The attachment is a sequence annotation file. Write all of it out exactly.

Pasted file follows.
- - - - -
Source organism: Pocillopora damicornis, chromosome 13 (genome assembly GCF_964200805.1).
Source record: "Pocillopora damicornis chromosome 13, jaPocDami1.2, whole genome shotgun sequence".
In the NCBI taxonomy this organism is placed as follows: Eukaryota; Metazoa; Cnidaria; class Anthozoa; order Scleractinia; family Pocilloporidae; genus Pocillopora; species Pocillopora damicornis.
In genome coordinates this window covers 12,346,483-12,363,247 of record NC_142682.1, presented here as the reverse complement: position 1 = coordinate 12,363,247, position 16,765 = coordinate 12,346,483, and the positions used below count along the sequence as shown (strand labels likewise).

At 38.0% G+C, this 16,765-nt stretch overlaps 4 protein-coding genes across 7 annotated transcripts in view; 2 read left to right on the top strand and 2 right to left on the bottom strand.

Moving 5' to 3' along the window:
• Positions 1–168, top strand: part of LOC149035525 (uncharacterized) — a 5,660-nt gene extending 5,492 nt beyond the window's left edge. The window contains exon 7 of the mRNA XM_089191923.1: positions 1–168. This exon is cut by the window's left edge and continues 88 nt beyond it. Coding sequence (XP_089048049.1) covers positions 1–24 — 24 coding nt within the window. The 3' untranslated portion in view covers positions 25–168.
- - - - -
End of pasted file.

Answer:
Source organism: Pocillopora damicornis, chromosome 13 (genome assembly GCF_964200805.1).
Source record: "Pocillopora damicornis chromosome 13, jaPocDami1.2, whole genome shotgun sequence".
In the NCBI taxonomy this organism is placed as follows: Eukaryota; Metazoa; Cnidaria; class Anthozoa; order Scleractinia; family Pocilloporidae; genus Pocillopora; species Pocillopora damicornis.
In genome coordinates this window covers 12,346,483-12,363,247 of record NC_142682.1, presented here as the reverse complement: position 1 = coordinate 12,363,247, position 16,765 = coordinate 12,346,483, and the positions used below count along the sequence as shown (strand labels likewise).

At 38.0% G+C, this 16,765-nt stretch overlaps 4 protein-coding genes across 7 annotated transcripts in view; 2 read left to right on the top strand and 2 right to left on the bottom strand.

Moving 5' to 3' along the window:
• Positions 1–168, top strand: part of LOC149035525 (uncharacterized) — a 5,660-nt gene extending 5,492 nt beyond the window's left edge. The window contains exon 7 of the mRNA XM_089191923.1: positions 1–168. This exon is cut by the window's left edge and continues 88 nt beyond it. Coding sequence (XP_089048049.1) covers positions 1–24 — 24 coding nt within the window. The 3' untranslated portion in view covers positions 25–168.